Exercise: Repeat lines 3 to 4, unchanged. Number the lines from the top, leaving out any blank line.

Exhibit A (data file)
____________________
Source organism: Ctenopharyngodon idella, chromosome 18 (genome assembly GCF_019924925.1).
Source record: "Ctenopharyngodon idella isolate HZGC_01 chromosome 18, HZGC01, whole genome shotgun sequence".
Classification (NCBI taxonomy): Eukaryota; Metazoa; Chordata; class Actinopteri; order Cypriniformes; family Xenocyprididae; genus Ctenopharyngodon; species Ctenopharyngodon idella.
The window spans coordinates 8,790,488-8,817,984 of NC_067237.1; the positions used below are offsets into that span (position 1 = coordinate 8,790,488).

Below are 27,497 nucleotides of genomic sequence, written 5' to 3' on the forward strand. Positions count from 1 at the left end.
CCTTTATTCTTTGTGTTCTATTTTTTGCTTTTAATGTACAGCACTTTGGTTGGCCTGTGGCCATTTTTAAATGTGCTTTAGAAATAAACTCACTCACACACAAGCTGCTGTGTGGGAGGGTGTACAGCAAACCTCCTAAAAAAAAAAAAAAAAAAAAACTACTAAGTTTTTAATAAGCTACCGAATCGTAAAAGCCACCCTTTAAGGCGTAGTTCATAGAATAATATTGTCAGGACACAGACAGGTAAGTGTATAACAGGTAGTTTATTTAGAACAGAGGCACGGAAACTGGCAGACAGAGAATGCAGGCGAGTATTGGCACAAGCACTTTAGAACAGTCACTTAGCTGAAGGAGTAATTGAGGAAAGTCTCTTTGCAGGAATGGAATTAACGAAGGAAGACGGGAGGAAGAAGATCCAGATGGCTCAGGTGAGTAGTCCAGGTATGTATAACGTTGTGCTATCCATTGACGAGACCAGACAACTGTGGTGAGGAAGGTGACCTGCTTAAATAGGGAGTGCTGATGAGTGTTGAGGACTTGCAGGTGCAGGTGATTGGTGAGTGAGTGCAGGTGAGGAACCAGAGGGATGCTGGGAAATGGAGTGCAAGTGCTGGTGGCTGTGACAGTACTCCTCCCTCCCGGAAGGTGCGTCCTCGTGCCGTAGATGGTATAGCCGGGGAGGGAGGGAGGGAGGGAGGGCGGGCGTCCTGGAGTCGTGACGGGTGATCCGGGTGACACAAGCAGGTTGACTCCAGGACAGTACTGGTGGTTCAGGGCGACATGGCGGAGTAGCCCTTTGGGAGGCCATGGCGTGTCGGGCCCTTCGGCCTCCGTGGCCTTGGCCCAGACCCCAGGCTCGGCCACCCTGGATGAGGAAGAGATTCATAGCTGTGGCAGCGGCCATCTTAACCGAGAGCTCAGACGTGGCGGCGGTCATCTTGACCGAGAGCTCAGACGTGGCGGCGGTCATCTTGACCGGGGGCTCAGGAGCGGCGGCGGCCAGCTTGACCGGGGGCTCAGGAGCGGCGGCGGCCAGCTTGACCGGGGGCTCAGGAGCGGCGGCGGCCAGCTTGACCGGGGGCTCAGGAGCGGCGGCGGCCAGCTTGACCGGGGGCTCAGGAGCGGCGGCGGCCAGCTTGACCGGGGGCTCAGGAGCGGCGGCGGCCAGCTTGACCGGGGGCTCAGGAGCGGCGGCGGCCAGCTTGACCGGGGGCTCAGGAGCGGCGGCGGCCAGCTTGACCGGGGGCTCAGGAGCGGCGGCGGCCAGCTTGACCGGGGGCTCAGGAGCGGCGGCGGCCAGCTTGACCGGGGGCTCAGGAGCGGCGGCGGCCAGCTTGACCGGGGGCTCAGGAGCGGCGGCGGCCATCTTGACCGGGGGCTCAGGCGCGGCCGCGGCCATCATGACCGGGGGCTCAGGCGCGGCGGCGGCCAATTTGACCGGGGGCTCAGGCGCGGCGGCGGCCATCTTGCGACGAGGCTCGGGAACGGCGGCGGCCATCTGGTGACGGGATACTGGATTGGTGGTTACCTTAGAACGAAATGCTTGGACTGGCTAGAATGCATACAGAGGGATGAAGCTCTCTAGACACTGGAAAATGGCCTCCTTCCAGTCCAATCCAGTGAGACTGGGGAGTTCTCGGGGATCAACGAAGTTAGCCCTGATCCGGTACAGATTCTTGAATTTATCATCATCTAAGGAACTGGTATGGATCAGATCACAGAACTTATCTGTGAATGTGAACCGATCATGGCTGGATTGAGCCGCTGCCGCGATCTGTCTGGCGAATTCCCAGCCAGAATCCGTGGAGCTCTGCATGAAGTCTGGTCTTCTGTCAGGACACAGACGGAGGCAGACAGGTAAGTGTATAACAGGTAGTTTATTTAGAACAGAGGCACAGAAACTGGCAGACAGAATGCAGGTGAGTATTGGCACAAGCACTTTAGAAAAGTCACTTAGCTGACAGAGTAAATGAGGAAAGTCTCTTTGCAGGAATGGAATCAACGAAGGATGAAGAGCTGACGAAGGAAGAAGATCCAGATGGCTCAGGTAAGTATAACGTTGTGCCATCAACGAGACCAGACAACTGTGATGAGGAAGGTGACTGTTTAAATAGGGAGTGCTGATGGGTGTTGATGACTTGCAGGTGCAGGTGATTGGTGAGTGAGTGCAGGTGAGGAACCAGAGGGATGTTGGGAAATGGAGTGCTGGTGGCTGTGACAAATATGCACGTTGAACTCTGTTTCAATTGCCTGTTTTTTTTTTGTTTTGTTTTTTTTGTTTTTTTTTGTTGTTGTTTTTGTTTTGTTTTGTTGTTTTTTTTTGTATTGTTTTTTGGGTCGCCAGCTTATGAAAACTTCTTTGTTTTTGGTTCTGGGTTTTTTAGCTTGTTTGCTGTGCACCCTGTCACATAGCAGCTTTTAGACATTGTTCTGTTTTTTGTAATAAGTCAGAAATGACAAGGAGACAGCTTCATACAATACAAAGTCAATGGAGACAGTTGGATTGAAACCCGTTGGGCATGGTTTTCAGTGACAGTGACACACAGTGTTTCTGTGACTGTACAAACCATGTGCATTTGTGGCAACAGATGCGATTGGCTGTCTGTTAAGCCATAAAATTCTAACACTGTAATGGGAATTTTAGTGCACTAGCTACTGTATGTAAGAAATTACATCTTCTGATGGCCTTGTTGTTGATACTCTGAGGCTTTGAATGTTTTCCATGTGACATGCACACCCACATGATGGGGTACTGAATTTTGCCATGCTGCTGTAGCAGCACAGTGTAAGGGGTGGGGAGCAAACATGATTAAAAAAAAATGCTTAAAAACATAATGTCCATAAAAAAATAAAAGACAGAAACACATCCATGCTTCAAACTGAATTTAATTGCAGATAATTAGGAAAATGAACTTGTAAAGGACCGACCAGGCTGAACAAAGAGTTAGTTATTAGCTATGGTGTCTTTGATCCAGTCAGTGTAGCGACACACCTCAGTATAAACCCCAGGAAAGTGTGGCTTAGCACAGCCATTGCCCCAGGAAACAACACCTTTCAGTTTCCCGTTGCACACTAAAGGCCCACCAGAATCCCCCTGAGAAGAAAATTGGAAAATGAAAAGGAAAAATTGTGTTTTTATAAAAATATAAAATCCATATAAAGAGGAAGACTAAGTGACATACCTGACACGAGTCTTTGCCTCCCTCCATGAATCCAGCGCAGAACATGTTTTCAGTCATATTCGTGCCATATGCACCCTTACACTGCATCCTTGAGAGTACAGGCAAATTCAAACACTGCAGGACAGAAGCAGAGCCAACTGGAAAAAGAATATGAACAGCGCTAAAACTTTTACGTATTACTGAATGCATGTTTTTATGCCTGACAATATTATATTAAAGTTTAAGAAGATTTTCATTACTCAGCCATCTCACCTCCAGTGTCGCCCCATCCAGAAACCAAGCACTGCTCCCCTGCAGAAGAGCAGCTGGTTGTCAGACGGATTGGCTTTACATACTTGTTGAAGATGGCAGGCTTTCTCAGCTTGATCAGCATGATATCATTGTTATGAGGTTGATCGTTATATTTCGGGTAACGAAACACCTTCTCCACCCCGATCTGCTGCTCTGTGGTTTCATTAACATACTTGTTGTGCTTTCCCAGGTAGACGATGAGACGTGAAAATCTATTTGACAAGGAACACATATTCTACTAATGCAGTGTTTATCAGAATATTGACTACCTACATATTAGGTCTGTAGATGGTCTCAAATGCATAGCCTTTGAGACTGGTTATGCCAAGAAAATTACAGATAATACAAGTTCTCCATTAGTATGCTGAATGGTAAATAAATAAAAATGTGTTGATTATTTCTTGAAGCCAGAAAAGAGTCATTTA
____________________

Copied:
Classification (NCBI taxonomy): Eukaryota; Metazoa; Chordata; class Actinopteri; order Cypriniformes; family Xenocyprididae; genus Ctenopharyngodon; species Ctenopharyngodon idella.
The window spans coordinates 8,790,488-8,817,984 of NC_067237.1; the positions used below are offsets into that span (position 1 = coordinate 8,790,488).